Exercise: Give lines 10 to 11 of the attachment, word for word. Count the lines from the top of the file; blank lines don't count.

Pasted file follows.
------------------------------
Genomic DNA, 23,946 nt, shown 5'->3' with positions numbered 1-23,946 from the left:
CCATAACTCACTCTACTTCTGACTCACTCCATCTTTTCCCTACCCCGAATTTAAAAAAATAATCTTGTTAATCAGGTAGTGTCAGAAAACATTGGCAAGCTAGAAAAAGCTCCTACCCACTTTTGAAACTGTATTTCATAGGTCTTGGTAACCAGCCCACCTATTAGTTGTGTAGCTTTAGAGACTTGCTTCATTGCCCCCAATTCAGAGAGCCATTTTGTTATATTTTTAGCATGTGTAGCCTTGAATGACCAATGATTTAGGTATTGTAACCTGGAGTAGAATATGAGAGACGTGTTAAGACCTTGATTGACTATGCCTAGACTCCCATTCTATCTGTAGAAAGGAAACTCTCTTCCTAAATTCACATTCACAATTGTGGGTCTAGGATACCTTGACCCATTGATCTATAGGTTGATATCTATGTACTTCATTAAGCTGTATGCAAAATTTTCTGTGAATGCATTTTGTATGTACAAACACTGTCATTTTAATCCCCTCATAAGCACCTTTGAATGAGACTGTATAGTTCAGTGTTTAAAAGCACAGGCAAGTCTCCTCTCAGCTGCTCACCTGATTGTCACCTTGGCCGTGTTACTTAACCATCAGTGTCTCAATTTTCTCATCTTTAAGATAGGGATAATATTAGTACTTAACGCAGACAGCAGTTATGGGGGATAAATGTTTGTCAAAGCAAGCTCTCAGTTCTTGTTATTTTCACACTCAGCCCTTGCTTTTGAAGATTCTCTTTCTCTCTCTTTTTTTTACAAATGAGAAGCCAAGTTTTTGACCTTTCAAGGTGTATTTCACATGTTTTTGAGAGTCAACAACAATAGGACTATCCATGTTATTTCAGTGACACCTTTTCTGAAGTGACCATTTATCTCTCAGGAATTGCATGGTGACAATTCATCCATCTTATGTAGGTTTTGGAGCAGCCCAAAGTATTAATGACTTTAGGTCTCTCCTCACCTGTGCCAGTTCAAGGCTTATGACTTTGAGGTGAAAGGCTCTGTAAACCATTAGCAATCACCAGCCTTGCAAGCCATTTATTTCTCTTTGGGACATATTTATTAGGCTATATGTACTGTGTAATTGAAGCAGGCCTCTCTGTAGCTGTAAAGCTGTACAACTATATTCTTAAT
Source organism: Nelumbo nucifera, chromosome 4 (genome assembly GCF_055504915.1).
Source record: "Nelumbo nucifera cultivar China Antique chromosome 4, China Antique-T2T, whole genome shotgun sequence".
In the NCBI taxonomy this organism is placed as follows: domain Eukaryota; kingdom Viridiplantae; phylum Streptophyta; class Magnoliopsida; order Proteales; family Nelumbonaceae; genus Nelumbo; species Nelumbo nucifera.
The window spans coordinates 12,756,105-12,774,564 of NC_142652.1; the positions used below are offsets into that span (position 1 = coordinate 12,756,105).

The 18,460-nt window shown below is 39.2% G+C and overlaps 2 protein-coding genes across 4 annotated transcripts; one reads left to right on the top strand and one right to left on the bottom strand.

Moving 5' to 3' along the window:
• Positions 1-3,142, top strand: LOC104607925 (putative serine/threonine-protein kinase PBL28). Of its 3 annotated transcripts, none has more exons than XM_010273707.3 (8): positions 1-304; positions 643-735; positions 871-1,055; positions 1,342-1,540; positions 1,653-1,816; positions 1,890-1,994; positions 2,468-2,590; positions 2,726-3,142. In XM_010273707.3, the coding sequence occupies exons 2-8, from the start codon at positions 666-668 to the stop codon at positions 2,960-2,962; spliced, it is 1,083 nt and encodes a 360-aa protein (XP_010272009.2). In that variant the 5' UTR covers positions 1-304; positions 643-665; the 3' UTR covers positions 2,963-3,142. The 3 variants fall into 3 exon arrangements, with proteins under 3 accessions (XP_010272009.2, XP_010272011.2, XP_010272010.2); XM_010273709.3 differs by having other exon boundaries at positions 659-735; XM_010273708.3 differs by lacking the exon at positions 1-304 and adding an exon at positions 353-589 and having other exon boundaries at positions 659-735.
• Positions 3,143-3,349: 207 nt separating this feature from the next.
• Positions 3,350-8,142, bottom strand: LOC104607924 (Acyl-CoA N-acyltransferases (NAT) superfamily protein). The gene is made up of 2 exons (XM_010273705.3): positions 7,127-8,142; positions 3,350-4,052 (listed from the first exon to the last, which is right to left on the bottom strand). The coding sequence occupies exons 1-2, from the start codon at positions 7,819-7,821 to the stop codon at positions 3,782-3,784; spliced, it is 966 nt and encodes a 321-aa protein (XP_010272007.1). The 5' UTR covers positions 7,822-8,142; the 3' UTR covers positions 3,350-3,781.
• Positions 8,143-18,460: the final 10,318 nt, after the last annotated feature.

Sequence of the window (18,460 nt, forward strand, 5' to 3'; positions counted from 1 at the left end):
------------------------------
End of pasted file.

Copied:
• Positions 3,143-3,349: 207 nt separating this feature from the next.
• Positions 3,350-8,142, bottom strand: LOC104607924 (Acyl-CoA N-acyltransferases (NAT) superfamily protein). The gene is made up of 2 exons (XM_010273705.3): positions 7,127-8,142; positions 3,350-4,052 (listed from the first exon to the last, which is right to left on the bottom strand). The coding sequence occupies exons 1-2, from the start codon at positions 7,819-7,821 to the stop codon at positions 3,782-3,784; spliced, it is 966 nt and encodes a 321-aa protein (XP_010272007.1). The 5' UTR covers positions 7,822-8,142; the 3' UTR covers positions 3,350-3,781.